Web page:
The “change is manageable” bubble began to burst in the mid-1980s, and by the 1990s it became glaringly obvious that truly managing change was becoming less and less possible. The technological revolution, primarily fueled by information and communication technology, had increased the speed and scope of change so much that the process of change became significantly more complex. Isolated and distinct change initiatives no longer sufficed as organization change became more and more enterprise-wide. Leading change now demanded the integration of numerous cross-functional initiatives, and leaders’ traditional, project management techniques did not provide adequately for complex process integration. New, more evolved approaches were required.
Furthermore, the tangible domain of changing organizational strategy, structure, systems, processes, skills, and technology suddenly required a significant focus on the less tangible domain of culture and people (cultural imperatives). This new requirement for attention to people was captured in an article in The Wall Street Journal on November 26, 1996. It stated, “Gurus of the $4.7 billion reengineering industry like [Michael] Hammer forgot about people. ‘I wasn’t smart enough about that,’ Hammer commented. ‘I was reflecting my engineering background and was insufficiently appreciative of the human dimension. I’ve learned that’s critical.’” Suddenly, change was significantly less manageable and required more attention to people and process than leaders were equipped to give.
Although the change management field had begun in the early 1980s through the work of thought leaders such as Linda Ackerman and Daryl Conner, it was in the mid-1990s that change management began to be seen as absolutely necessary. Overnight, the major “content” change consulting firms began change management practices. However, these early mass-marketed approaches only scratched the surface of the attention to people and process needed. For the most part, they addressed only the complaints surfaced by dissatisfied leaders—how to improve communications, overcome employee resistance, and manage implementation better. Even in these symptomatic areas, the approaches offered were mostly insufficient, as the content consulting firms did not really understand the internal dynamics of people and culture, nor how to design change processes that integrated basic human needs. Most of these early approaches made the mistake of applying change “management” techniques to people and process dynamics that were inherently unmanageable.
A major source of the failure of most of the change efforts of the past decade has been the lack of leader and consultant skill in the internal domain of people. Let’s continue to explore the historical chronology, using the remaining Drivers of Change to demonstrate how profoundly people have been drawn into the change equation in recent years.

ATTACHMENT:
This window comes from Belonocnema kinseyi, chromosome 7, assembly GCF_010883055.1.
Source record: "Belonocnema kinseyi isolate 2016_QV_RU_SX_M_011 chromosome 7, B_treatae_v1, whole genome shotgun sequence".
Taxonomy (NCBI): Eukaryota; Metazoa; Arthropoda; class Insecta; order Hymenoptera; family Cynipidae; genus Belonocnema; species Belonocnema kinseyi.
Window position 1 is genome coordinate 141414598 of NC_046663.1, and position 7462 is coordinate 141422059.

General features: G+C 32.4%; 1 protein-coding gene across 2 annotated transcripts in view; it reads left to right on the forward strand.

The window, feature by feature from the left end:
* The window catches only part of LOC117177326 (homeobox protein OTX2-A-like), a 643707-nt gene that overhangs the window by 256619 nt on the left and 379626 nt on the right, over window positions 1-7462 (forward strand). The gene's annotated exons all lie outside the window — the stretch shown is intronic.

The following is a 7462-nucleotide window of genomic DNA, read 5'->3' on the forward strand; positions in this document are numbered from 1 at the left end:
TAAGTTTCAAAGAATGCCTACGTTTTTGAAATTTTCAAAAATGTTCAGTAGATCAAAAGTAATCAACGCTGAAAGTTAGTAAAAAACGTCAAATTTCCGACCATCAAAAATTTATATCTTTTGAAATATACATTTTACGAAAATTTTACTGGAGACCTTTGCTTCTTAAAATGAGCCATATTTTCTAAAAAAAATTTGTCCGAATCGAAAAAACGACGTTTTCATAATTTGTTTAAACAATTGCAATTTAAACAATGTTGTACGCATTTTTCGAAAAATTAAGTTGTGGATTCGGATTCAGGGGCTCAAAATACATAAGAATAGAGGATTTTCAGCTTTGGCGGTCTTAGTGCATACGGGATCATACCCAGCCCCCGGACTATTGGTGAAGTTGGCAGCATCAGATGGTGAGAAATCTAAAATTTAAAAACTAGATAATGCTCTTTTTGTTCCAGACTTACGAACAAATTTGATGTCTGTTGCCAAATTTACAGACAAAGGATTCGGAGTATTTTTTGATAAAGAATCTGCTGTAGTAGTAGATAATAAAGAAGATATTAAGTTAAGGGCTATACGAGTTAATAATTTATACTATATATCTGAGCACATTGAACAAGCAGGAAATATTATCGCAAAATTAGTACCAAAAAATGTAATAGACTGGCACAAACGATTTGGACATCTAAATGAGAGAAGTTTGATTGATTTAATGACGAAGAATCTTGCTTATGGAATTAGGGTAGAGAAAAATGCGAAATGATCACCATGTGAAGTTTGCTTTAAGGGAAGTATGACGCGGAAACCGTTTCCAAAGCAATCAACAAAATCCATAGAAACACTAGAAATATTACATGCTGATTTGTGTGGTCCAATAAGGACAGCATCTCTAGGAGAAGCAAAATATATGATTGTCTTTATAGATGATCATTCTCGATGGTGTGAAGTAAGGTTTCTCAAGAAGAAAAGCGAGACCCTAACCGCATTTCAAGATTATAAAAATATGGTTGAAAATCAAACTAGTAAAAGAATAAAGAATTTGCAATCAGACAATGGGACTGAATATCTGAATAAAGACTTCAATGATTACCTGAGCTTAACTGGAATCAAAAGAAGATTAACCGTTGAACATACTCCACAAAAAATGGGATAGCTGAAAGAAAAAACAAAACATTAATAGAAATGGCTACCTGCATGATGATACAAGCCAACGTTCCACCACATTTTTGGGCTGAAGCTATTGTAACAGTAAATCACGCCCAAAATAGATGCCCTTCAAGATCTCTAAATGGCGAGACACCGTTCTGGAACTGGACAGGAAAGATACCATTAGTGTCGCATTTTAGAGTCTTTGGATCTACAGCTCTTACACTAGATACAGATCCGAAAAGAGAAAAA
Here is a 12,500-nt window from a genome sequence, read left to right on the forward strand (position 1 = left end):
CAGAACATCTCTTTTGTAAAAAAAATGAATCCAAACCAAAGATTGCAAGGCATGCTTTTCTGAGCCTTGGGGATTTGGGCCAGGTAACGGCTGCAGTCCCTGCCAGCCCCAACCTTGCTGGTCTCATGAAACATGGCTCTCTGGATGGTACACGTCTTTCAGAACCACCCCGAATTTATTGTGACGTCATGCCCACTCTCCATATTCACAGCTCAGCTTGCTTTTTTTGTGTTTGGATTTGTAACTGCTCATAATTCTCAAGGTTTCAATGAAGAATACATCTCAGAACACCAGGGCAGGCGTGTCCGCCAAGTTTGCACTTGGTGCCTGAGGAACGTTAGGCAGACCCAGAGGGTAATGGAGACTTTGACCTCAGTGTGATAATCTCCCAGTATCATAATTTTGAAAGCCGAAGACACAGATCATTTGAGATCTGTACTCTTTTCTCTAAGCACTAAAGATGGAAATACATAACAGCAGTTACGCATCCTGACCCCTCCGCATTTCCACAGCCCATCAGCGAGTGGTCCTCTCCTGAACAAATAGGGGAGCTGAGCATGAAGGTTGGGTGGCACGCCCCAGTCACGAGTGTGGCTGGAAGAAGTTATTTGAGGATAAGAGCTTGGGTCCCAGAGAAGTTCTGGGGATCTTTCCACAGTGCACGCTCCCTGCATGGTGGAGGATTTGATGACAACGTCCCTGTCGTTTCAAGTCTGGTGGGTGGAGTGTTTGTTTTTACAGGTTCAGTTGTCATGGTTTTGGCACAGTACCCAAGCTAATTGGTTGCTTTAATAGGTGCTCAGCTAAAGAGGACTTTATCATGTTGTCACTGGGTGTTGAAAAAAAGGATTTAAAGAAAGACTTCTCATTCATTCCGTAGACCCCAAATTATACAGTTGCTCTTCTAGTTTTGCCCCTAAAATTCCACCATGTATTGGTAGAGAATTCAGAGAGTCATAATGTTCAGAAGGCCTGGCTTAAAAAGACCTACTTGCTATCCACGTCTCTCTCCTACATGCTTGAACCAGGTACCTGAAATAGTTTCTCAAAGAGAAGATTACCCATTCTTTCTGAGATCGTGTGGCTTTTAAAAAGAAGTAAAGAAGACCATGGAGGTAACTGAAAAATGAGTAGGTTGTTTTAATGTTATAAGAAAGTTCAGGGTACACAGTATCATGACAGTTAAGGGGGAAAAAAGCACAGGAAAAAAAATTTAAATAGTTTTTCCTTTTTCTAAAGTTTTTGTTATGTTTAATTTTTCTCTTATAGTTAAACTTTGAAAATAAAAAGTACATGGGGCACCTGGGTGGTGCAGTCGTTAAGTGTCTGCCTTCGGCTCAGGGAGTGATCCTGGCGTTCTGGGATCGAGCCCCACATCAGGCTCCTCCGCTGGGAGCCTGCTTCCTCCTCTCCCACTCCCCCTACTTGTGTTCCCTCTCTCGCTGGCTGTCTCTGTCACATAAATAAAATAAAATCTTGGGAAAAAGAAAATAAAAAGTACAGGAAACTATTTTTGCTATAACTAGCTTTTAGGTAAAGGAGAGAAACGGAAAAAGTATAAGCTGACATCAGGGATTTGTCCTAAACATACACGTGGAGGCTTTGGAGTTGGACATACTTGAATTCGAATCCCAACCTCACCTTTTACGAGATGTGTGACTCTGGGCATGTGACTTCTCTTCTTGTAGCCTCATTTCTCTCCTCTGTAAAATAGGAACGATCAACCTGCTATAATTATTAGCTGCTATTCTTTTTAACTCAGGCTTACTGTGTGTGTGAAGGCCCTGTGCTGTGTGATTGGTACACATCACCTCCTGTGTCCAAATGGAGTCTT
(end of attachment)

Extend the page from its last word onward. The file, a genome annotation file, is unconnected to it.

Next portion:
Starting in the mid-1980s, the marketplace forces were requiring such significant content change that an organization’s people and culture also needed to change in order to implement and sustain the content changes successfully. Culture change was no longer a “nice to do”; it was now beginning to be recognized as a “must do,” as noted in Michael Hammer’s comment.
The earlier case example of the breakup of AT&T is a great illustration of how the scope of environmental and marketplace-driven change grew from business and organizational imperatives to include cultural imperatives, behavior, and mindset. After the breakup, AT&T required not just a new business strategy, but also a complete overhaul of its organizational structure, systems, processes, and skill base. Yet, none of this could have succeeded without the simultaneous transformation of its entitlement culture, to which AT&T devoted significant resources.
When change in the business and organizational imperatives is relatively small, leaders can ignore culture, because the existing culture simply absorbs the incremental changes. But when the change to the strategy, structure, systems, processes, or technology is significant, and requires a new way of being, working, or relating in order to operate the new organization, then leaders are required to change cultural norms for the change to succeed. With this requirement of leaders to attend to culture and people, organizational change now entered the realm of transformation.
Not surprisingly, in the early 1980s the Organization Transformation movement, which focused heavily on cultural change, was born. Some factions of the organization development profession embraced and explored this new field enthusiastically. Leaders, however, did not take this movement seriously until more recently. The reasons why are inherent in the remaining two Drivers of Change.